The latest collection by C.K. Williams confronts death and desire with the poet's typical wit and candor. The poems meditate on past loves, the bravado that comes with being young, and the body in many incarnations.
Besides taking on the complexities of aging and the fond reflection of youth, there are also several poems woven throughout the collection that are centered on reading and writing. In "Draft 23," Williams writes, "Between scribble and slash—are we trying to change the world by changing the words?" In the book's title poem, Williams writes: "Think, write, write, think; just keep galloping faster and you won't even notice you're dead." W.H. Auden, Basho, and W.B. Yeats are only a few writers of many that make cameos in the poems.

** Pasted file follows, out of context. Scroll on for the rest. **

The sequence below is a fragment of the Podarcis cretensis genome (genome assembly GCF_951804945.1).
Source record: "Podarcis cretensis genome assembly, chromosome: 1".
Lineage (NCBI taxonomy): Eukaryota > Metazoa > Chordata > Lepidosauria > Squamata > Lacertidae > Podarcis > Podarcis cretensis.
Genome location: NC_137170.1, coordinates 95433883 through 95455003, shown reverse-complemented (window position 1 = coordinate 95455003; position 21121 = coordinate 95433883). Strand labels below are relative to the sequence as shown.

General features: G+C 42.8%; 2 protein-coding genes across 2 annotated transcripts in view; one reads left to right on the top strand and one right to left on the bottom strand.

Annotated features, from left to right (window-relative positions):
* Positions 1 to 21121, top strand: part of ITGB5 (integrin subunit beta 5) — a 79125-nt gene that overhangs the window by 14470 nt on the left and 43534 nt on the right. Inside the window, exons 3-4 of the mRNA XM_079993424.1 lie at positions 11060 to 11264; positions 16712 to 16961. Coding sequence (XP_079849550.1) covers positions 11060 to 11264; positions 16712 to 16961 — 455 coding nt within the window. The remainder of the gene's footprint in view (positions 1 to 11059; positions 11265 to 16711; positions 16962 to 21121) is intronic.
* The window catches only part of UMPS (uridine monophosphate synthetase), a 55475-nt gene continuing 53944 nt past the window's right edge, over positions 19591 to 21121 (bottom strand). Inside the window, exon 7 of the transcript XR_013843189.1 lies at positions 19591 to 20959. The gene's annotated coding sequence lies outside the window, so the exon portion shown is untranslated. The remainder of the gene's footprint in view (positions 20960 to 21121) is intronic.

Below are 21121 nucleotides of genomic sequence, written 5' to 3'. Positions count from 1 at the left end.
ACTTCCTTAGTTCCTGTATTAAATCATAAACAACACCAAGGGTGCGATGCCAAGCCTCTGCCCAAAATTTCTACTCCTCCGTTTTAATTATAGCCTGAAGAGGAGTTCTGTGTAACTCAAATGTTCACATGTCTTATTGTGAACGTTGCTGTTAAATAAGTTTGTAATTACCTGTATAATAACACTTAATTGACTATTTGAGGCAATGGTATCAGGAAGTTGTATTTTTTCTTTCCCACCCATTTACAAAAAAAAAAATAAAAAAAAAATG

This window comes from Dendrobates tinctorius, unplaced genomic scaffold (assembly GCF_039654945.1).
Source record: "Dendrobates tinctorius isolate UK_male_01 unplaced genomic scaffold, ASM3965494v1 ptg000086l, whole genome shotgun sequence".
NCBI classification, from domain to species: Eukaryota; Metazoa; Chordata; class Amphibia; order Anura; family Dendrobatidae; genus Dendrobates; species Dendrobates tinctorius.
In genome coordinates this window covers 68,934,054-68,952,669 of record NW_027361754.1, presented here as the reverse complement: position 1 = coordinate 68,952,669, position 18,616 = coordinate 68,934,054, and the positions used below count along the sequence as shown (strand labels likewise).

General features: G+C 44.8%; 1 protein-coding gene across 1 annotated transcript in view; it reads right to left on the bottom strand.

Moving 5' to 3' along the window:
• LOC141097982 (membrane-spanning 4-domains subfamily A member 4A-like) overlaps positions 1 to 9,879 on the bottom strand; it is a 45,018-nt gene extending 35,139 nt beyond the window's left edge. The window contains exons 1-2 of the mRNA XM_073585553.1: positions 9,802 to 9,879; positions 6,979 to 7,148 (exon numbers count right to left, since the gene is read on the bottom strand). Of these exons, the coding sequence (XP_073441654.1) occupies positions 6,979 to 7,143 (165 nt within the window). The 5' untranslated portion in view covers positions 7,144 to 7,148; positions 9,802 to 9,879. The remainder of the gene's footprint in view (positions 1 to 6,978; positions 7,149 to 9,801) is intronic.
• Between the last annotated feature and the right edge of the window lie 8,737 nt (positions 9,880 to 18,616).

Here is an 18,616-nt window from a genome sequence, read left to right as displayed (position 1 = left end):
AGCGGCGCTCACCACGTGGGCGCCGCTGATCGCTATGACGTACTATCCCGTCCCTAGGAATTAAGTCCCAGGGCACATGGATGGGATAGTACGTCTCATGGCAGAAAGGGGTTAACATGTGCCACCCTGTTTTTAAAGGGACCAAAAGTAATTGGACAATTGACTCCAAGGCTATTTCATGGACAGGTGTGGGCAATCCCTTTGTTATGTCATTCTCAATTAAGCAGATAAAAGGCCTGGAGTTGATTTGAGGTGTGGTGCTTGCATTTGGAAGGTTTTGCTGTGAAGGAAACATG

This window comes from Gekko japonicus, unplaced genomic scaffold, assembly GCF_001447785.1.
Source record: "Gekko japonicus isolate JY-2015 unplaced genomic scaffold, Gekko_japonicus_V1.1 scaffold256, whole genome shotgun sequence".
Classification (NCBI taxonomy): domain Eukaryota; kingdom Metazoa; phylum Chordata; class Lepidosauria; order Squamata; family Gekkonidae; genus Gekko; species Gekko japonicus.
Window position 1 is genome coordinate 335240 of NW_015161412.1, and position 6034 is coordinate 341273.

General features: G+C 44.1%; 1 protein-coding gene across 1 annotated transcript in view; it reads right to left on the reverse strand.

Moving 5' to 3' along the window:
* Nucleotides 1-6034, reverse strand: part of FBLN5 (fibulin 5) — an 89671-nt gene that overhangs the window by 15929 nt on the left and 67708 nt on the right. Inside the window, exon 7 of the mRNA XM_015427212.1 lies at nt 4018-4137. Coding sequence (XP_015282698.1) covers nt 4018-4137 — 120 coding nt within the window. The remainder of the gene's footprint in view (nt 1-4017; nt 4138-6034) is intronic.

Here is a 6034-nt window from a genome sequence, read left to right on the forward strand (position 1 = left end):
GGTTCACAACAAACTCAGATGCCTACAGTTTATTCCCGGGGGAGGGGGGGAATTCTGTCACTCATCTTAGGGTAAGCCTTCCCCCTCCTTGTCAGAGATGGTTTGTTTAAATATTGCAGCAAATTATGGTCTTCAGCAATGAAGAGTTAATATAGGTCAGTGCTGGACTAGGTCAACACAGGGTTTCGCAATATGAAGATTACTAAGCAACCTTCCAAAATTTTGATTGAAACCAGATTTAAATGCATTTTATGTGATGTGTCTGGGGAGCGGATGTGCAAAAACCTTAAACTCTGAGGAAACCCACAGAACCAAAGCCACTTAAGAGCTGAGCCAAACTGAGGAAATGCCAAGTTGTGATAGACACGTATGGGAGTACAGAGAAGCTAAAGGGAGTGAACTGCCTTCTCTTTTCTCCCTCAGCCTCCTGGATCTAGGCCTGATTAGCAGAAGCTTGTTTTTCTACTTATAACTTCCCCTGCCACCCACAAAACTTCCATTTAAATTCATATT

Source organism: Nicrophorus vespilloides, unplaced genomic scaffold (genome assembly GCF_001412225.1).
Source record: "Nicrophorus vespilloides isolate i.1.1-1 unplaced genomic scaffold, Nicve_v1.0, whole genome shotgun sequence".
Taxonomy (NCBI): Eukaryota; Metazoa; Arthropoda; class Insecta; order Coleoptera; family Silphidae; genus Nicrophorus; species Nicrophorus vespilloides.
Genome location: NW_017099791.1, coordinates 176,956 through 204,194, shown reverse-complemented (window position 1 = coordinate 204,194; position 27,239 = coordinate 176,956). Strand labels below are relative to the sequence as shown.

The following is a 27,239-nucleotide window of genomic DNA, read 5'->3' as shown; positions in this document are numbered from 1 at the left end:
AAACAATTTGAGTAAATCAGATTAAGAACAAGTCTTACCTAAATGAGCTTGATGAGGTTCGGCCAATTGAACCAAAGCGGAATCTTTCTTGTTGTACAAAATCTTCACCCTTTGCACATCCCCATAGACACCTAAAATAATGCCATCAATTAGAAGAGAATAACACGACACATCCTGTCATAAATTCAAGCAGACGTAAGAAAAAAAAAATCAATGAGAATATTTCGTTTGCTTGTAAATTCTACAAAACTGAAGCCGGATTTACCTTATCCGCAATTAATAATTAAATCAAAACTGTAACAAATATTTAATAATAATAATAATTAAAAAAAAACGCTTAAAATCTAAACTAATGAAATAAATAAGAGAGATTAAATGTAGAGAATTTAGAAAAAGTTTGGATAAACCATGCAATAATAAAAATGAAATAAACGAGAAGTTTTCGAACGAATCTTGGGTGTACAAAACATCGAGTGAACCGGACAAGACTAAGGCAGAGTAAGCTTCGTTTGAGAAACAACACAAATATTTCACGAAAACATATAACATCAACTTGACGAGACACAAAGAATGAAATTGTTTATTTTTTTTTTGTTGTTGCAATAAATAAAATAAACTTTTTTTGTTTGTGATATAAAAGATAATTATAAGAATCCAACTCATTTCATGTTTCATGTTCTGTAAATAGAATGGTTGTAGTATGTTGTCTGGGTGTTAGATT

Also worth noting is that fans of the poet's characteristically long lines may be surprised to see several poems in this collection that take on a shorter form.
This book review originally appeared in American Poets.